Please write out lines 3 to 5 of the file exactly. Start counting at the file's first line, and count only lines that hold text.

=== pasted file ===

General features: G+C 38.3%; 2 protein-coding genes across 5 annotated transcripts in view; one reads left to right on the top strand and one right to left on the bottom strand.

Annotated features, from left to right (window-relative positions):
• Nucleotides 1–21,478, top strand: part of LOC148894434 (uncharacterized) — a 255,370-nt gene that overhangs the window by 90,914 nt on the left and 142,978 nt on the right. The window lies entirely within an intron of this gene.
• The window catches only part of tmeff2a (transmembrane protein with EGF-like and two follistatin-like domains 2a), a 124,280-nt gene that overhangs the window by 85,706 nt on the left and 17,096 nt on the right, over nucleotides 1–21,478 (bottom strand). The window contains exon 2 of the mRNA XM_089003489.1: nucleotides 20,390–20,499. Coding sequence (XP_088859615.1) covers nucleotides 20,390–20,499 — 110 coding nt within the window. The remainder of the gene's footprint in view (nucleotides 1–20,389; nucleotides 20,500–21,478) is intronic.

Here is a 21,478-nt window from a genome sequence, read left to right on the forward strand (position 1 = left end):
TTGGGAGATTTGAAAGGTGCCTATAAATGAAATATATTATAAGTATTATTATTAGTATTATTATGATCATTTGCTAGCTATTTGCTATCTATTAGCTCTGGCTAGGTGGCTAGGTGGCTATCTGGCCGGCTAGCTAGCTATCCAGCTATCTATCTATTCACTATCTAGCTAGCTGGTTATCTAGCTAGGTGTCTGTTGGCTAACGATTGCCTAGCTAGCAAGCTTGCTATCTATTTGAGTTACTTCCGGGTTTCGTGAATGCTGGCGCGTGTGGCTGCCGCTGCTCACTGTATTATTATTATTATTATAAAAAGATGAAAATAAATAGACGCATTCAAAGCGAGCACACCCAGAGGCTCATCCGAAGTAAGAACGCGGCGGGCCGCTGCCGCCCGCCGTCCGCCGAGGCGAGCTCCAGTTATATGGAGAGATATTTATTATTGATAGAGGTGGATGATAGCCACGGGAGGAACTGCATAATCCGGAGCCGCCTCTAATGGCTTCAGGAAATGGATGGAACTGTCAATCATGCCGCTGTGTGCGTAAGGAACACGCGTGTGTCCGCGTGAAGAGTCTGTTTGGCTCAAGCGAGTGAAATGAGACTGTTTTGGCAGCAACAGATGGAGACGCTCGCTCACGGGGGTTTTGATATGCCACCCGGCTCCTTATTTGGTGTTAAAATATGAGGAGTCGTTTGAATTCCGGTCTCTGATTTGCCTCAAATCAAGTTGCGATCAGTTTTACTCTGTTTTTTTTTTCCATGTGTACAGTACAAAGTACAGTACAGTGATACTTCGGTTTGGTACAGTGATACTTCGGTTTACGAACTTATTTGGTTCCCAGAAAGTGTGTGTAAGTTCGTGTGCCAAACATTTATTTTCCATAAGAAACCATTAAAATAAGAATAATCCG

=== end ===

• Nucleotides 1–21,478, top strand: part of LOC148894434 (uncharacterized) — a 255,370-nt gene that overhangs the window by 90,914 nt on the left and 142,978 nt on the right. The window lies entirely within an intron of this gene.
• The window catches only part of tmeff2a (transmembrane protein with EGF-like and two follistatin-like domains 2a), a 124,280-nt gene that overhangs the window by 85,706 nt on the left and 17,096 nt on the right, over nucleotides 1–21,478 (bottom strand). The window contains exon 2 of the mRNA XM_089003489.1: nucleotides 20,390–20,499. Coding sequence (XP_088859615.1) covers nucleotides 20,390–20,499 — 110 coding nt within the window. The remainder of the gene's footprint in view (nucleotides 1–20,389; nucleotides 20,500–21,478) is intronic.

Here is a 21,478-nt window from a genome sequence, read left to right on the forward strand (position 1 = left end):